Watford Borough Council has won a High Court case over its actions concerning a homeless man but the judge dismissed the local authority's submissions questioning the court’s jurisdiction to deal with the appeal.
Kyle Bankole-Jones complained of his treatment by Watford and raised four grounds of appeal in the county court.
He argued two issues were wider than his own case and HHJ Vavrecka transferred the case to the High Court.
Watford did not try to overturn this, but in its skeleton argument questioned whether the High Court should hear the case.
In Bankole-Jones v Watford Borough Council  EWHC 3100 (Admin) Mathew Gullick, sitting as a deputy judge of the High Court, said: “A number of procedural issues might have arisen had this submission been correct, including in particular that the respondent had never sought to overturn Judge Vavrecka's order.”
He went on: “I am satisfied that the learned judge did have the power to transfer the appeal to this court and so the procedural consequences of a finding to the contrary do not, therefore, arise.”
Mr Gullick refused Watford’s suggestion that he should give guidance to county court judges on when to transfer statutory housing appeals to the High Court.
He said: “It is neither necessary nor appropriate in these circumstances for me to attempt to give any sort of guidance to judges of the county court in this regard.”
Turning to the case itself, the judge said it was a statutory appeal under section 204 of the Housing Act 1996 against Watford’s decision under section 202 of that Act that Mr Bankole-Jones was homeless and eligible for assistance, but not in priority need.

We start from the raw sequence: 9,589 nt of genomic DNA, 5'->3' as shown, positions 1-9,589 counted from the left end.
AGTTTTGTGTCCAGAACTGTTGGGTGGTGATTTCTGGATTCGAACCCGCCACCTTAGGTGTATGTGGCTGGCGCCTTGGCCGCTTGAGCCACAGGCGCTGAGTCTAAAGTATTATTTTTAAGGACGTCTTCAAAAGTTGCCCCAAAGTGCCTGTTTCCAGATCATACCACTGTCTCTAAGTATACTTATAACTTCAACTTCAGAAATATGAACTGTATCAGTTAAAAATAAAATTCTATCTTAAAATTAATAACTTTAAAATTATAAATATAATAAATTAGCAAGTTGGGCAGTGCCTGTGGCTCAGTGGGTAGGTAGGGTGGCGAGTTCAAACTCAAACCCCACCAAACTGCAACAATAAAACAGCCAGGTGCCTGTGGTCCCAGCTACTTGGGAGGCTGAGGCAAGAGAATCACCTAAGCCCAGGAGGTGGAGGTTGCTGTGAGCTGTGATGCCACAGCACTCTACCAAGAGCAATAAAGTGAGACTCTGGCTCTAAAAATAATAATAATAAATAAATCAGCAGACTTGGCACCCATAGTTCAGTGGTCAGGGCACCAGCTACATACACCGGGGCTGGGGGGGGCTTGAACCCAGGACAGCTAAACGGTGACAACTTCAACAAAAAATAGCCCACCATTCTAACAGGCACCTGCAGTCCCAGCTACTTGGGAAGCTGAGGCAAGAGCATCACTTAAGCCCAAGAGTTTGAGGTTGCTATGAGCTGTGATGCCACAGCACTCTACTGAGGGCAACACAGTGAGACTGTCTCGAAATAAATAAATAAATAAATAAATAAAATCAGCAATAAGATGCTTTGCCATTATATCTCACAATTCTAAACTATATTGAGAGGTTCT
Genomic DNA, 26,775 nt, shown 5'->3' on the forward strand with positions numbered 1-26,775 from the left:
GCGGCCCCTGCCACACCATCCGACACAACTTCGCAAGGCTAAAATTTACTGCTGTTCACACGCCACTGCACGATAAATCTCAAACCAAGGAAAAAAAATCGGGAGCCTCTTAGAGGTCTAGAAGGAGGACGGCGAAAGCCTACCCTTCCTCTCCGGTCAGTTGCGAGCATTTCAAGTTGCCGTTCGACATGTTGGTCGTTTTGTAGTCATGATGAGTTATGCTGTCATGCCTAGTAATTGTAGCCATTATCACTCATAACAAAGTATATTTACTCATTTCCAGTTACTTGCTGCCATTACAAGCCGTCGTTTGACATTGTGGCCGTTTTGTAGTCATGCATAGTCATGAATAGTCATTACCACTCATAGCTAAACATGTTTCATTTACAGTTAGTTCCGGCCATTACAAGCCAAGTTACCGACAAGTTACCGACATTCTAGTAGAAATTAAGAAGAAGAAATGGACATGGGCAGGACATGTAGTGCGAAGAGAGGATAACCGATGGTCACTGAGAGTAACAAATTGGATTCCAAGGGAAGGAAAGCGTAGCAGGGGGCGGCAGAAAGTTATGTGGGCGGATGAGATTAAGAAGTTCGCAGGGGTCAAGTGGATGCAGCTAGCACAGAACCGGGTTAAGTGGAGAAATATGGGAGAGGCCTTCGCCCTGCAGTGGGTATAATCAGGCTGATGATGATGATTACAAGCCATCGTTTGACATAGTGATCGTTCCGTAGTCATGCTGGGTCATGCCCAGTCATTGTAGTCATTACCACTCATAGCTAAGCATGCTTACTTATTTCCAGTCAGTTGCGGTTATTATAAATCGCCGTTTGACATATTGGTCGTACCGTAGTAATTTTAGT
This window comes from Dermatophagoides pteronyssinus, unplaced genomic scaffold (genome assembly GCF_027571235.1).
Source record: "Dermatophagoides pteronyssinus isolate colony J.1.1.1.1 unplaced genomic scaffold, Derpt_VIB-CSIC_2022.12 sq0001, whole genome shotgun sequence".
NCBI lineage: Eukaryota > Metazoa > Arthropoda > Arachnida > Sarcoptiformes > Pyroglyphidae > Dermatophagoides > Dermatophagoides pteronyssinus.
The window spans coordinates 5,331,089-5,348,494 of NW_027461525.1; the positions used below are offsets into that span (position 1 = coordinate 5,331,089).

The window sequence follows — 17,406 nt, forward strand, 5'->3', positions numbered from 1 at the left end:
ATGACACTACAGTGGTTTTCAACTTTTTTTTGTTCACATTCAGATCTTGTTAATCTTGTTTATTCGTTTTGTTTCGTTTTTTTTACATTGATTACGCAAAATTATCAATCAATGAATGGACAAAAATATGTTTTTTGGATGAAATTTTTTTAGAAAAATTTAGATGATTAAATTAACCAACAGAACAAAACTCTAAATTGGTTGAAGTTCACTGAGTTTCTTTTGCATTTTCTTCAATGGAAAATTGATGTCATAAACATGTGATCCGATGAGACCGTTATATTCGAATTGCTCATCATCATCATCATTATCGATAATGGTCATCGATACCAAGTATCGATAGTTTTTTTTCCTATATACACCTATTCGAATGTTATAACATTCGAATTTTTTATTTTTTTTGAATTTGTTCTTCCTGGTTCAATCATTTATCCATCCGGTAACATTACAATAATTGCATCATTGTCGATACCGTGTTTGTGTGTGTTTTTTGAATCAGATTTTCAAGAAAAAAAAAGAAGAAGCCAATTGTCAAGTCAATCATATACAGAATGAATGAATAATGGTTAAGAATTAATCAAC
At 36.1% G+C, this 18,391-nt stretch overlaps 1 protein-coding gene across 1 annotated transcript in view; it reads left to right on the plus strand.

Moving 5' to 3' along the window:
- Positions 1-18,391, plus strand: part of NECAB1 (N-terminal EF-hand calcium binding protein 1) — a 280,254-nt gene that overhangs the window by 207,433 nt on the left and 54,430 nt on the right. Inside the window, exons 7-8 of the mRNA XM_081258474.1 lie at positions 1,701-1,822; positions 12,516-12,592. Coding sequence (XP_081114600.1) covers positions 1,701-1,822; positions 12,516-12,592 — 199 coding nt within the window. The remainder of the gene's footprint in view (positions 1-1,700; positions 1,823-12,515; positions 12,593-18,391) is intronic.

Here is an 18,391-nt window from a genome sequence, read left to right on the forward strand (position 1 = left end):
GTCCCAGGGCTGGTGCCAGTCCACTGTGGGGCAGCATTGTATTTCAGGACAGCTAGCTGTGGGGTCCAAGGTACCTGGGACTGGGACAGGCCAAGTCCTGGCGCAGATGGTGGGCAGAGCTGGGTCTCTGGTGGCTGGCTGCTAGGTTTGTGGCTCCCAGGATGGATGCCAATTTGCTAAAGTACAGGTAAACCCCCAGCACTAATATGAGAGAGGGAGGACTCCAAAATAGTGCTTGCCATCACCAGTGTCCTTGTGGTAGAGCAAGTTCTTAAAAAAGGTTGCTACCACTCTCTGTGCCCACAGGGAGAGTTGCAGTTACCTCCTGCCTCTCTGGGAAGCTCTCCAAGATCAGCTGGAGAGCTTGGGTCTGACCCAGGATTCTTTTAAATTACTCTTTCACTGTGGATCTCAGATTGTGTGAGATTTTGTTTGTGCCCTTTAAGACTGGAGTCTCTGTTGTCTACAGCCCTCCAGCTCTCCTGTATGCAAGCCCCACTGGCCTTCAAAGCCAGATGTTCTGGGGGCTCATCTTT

In January 2019, he was granted a room at the YMCA hostel in Watford but given notice to leave in July that year due to his behaviour, breaches of rules and rent arrears.
He applied to Watford on the grounds he would be homeless and suffered from severe anxiety, depression, post-traumatic stress disorder and was vulnerable under section 189(1)(c) of the 1996 Act.
Watford assessed him as able to carry out daily tasks and placed him in a hostel, which he was told to leave in September 2019 due to arrears and misbehaviour towards staff.
Since then he had been “both 'sofa surfing' and living on the streets in a tent”, Mr Gullick noted.
After lengthy correspondence with doctors the council concluded Mr Bankole-Jones was not in priority need, and he began legal action.
He argued that Watford's review did not address whether or not he was vulnerable under section 189(1)(d) of the 1996 Act because he was homeless - or threatened with homelessness - as a result of the Covid-19 pandemic, and nor did it deal adequately with vulnerability under section 189(1)(c) of the 1996 Act.
Mr Bankole-Jones also said Watford’s conclusion that he could carry out daily living tasks independently was contrary to the basis upon which he had been awarded personal independence payments and that the council had erroneously applied a functionality test when assessing his vulnerability.
Dismissing all these contentions, Mr Gullick said the first ground raised an argument never put to the council and for which there was an insufficient evidential basis.
He said Watford’s review adequately considered vulnerability and “was not erroneous in law”.
There had been no change in circumstances around the personal independence payment award and no error of law over the functionality test.